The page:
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The Leadership Conference on Civil and Human Rights

The Nation's Premier Civil and Human Rights Coalition

The Leadership Conference on Civil and Human Rights  & The Leadership Conference Education Fund
The Nation's Premier Civil and Human Rights Coalition

Civil Rights Legend Dr. Dorothy I. Height Dies at 98

April 20, 2010 - Posted by Tyler Lewis

Dr. Dorothy I. Height

Dr. Dorothy I. Height, a civil rights legend whose pioneering fight for civil and human rights spanned more than seven decades, passed away this morning from natural causes.  She had recently turned 98 on March 24.

Dr. Height was one of the most prominent women among the civil and human rights leadership in the 1960s, and she was a trusted advisor to many leaders, including Eleanor Roosevelt, President Dwight D. Eisenhower, President Lyndon B. Johnson, and President Barack Obama.

Since 1994, she served as chair of The Leadership Conference on Civil and Human Rights, the nation's premier civil and human rights coalition, overseeing many of its successful legislative campaigns, most notably, the reauthorization of the Voting Rights Act in 2006.

"I have had the pleasure of working with Dr. Height for more than 20 years," said Wade Henderson, president and CEO of The Leadership Conference.  "Her wise counsel, political acumen, and pragmatic idealism were, quite simply, invaluable.  She was active in the work of The Leadership Conference right up until it was just physically impossible for her to do so, most recently, serving as honorary co-chair of our campaign to ratify the Convention on the Elimination of All Forms of Discrimination against Women (CEDAW).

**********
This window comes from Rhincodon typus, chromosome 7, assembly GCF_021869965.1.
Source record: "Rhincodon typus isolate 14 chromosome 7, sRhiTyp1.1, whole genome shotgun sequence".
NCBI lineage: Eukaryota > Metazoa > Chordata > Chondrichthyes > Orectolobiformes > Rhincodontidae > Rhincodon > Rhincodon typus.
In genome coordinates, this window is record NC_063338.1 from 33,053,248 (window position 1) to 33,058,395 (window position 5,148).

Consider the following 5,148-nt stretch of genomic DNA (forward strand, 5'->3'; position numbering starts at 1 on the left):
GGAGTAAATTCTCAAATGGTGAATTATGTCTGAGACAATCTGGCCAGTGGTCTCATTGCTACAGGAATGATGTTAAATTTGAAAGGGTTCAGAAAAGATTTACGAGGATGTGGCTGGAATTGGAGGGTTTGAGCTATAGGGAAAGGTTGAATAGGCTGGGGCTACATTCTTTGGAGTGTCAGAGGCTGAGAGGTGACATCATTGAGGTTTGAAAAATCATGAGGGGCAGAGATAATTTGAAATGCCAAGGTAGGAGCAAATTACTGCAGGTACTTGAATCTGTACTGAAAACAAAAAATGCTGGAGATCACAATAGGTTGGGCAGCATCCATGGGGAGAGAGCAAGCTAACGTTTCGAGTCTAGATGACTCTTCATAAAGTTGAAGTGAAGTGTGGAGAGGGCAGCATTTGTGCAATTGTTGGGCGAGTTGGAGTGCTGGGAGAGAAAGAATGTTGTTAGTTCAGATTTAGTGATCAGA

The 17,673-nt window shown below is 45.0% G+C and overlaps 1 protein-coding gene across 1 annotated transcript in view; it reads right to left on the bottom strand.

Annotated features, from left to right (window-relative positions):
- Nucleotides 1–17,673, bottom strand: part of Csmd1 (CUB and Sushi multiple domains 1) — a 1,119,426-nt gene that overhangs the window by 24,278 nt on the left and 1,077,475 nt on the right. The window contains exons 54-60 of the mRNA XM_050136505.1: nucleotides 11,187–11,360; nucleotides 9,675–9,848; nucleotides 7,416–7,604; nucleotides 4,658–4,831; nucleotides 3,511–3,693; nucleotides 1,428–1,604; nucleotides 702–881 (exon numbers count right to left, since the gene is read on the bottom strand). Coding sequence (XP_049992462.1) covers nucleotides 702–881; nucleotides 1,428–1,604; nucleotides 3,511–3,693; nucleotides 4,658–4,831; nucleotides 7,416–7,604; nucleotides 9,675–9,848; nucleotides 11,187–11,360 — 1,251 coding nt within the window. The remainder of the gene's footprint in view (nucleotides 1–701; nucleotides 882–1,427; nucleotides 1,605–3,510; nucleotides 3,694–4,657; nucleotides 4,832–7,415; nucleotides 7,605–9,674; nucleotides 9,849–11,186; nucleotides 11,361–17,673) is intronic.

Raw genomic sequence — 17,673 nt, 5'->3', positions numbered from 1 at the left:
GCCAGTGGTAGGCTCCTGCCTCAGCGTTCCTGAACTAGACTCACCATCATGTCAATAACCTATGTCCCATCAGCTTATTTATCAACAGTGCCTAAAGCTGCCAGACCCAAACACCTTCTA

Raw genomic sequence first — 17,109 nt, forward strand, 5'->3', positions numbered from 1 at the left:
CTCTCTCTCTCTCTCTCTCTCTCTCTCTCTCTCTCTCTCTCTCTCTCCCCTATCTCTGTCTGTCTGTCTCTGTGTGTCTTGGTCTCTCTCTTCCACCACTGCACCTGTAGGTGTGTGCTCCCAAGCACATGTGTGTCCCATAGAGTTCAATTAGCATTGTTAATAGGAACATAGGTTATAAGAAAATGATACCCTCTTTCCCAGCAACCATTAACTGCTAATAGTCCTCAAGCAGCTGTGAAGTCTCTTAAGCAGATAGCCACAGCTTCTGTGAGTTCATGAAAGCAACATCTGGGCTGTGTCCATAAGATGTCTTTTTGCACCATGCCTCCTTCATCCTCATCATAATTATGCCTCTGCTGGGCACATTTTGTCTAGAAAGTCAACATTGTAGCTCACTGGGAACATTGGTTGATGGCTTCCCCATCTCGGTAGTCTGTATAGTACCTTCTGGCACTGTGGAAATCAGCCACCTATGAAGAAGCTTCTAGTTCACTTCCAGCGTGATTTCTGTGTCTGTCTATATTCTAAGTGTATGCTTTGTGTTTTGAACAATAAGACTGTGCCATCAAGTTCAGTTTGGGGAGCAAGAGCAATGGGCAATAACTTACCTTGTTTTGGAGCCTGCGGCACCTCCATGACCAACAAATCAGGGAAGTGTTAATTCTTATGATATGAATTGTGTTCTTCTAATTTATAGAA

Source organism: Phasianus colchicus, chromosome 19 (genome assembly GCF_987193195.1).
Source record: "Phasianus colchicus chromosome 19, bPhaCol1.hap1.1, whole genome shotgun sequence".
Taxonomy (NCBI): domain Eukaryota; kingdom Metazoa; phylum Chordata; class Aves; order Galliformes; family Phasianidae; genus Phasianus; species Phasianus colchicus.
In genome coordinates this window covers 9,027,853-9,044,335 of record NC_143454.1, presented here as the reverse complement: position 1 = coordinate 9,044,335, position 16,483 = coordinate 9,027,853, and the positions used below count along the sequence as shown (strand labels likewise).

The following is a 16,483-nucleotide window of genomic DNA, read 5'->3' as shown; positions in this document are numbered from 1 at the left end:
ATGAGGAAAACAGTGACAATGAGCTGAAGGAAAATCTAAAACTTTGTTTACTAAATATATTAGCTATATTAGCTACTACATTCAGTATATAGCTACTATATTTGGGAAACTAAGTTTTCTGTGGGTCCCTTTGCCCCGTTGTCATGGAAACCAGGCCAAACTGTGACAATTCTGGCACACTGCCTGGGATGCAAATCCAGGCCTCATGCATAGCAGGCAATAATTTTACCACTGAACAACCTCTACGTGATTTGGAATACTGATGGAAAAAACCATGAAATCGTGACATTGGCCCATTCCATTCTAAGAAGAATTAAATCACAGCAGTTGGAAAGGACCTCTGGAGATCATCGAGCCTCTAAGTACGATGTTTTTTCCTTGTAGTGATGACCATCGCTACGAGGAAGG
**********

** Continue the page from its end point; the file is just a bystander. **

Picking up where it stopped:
Dr. Height was born on March 24, 1912, in Richmond, Va.  She earned her bachelors and masters degrees from New York University in four years, graduating in 1933.  She went on to do further postgraduate work at Columbia University and the New York School of Social Work.

Her civil and human rights career began in 1933 when she became an organizer with the United Christian Youth Movement of North America, which led to her being chosen as one of 10 American youth delegates to the World Conference on Life and Work of the Churches in Oxford England.

In 1938, Dr. Height began working for the YWCA, where she coordinated several leadership development and training projects. There she gained the attention of Mary McLeod Bethune, who invited her to volunteer with National Council of Negro Women (NCNW), where she led initiatives such as "Wednesdays in Mississippi," a program that brought together Black and White women from the North and South for intercultural and interracial dialogue.

Dr. Height served on the national board for the YWCA from 1944 to 1977 and led the NCNW as president from 1957 to 1998. She also served as the president of Delta Sigma Theta Sorority, Inc. from 1947-1956.

"If, as the saying goes, service is the rent we pay for living, then Dr. Height is paid in full, many times over – and she has paid the tab for many of us as well," said Henderson.  "It is an honor and a blessing to have known her." 

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